Why This Developer Says the Real Estate Community Needs to Pay More Attention to Homelessness
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LA County currently has 45,000 homeless residents—12% more than in 2013, according to the LA Homeless Services Authority. Over the last three years, 10,000 homeless LA County (LAC) residents have been housed, but according to a recent report from the LA nonprofit research group the Economic Roundtable, about 13,000 more LA residents become homeless every month.
We caught up with A Community of Friends (ACOF) CEO Dora Leong Gallo and LA-based Laurus Corp VP Thuong Luong, who serves on the ACOF board, to find out why so many LA people are homeless and what’s being done about it. (Pictured is Thuong far left and Dora center breaking ground last week on Arlington Square at the corner of Arlington Avenue and Venice Boulevard.)
Thuong is involved in ACOF as a board member because she supports the mission and believes the commercial real estate community has a vested stake in making LA’s streets a safe and desirable place to live, work and play.
“When you walk through an area like Skid Row, it’s disappointing,” she adds, noting that many people living in the streets have mental disabilities, like schizophrenia, bipolar disorder, depression and/or substance addictions. “When you help these people, you can see real results for the communities where we live and those helped.”
ACOF is a nonprofit affordable housing developer focused on permanent supportive housing for homeless people with mental health, addiction and other special needs or disabilities. Arlington Square (pictured) is a 49-unit, projected LEED Gold project with 16 apartments for homeless veterans, 10 for homeless HIV/AIDs patients and the remaining units for homeless disabled people.
ACOF owns and manages 39 properties with 1,525 apartment units. Other new projects underway are Cedar Springs (pictured), a 36-unit project in the City of La Verne, which is targeting Petal Certification under the Living Building Challenge. Silver Star Apartments, a 49-unit complex in Hyde Park, is targeting LEED Platinum. This project will house homeless and disabled veterans. Beverly Terrace, a 40-unit project targeting LEED Gold, is near LA’s Rampart area and will house young unwed mothers, transitional age youth, and small families.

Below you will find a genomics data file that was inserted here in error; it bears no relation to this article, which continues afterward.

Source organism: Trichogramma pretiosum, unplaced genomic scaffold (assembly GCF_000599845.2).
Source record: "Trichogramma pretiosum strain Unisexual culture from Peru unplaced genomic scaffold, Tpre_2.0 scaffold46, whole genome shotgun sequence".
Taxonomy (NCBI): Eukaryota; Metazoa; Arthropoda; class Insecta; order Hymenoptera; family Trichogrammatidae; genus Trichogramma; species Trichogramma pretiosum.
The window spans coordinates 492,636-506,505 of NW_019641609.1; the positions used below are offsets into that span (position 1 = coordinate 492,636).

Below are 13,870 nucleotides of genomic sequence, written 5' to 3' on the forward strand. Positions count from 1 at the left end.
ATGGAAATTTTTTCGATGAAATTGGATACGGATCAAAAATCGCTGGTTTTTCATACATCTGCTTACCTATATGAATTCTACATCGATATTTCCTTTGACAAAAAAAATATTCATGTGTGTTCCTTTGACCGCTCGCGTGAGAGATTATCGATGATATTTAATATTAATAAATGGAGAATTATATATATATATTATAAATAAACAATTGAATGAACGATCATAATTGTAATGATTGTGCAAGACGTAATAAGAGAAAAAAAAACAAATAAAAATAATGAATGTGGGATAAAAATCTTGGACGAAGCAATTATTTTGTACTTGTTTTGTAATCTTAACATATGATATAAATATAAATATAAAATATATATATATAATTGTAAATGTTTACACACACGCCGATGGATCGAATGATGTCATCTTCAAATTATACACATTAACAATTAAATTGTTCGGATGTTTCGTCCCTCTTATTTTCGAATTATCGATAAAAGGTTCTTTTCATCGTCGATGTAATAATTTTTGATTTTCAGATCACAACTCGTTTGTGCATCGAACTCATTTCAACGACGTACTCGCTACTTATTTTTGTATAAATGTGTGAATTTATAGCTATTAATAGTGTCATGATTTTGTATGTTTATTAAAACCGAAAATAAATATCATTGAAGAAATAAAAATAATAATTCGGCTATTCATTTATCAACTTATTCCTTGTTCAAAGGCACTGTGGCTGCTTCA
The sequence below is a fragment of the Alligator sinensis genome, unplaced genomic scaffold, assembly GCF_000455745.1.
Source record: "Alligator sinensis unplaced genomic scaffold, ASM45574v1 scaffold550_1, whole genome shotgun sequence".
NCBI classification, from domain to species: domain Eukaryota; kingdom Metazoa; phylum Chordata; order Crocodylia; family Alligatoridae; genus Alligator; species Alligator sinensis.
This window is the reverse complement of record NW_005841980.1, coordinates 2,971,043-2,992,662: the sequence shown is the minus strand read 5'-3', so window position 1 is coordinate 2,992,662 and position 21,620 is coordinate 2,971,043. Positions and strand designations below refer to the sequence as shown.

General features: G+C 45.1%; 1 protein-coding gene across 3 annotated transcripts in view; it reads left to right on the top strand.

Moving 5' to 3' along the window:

Thuong tells us because developers like ACOF depend primarily on federal tax credits, there will never be enough housing for all homeless people. There are a limited number of tax credits available and lots of competition for them, but the main reason, she says, is the official definition of “homeless” has changed, making it more difficult for people to qualify for publicly funded housing. (Pictured is Beverly Terrace.)
Dora explains that governmental funding sources now require a person has to be “chronically homeless” to obtain housing, which means homeless for 365 consecutive days, or four times in the last three years. “If I have someone living in a car for nine months with two kids, they don’t qualify, so I can’t help them,” Dora says.
Snapped here is singer-songwriter Carly Rae Jepsen with the Duarte family. Carly performed at a "Make Room Concert” to help the Duarte family pay off medical bills and bring attention to people like them, who live on the brink of homelessness because they pay more than half their income in rent. Make Room is a campaign to end the rental housing crisis.
Since ACOF specializes in providing housing for homeless people with a history of mental health and/or addiction issues and their families, housing projects also provide support services. Services are tailored to the specific needs of tenants, Dora tells us, explaining that the overarching mission is to transition people back into becoming productive members of society.
Pictured are Benny and Christina and their children, who lived on borrowed couches, in shelters and on streets until four years ago, when they found permanent housing with ACOF.
Support services include behavioral and mental health support and teaching residents basic skills needed to care for themselves, like cooking, cleaning, bathing and other personal hygiene. They also receive help with cognitive rehabilitation, securing public services, and obtaining job skills and finding and holding a job. Some projects also offer 12-step-like programs and support groups.
Projects with families may also offer classes in budgeting, managing finances and maintaining good credit, as well as after-school activities, tutoring and summer camp programs. Noting how appreciative some residents are for little activities most people take for granted, Dora recalls receiving a letter from a family after an excursion to Universal Studios, thanking her for taking their family on a "summer vacation."
Pictured is Jasmine Roman, who lived from place to place and in shelters with her brothers and schizophrenic mother until ACOF gave them a permanent home.
To volunteer or make a donation to ACOF, visit ACOF’s website.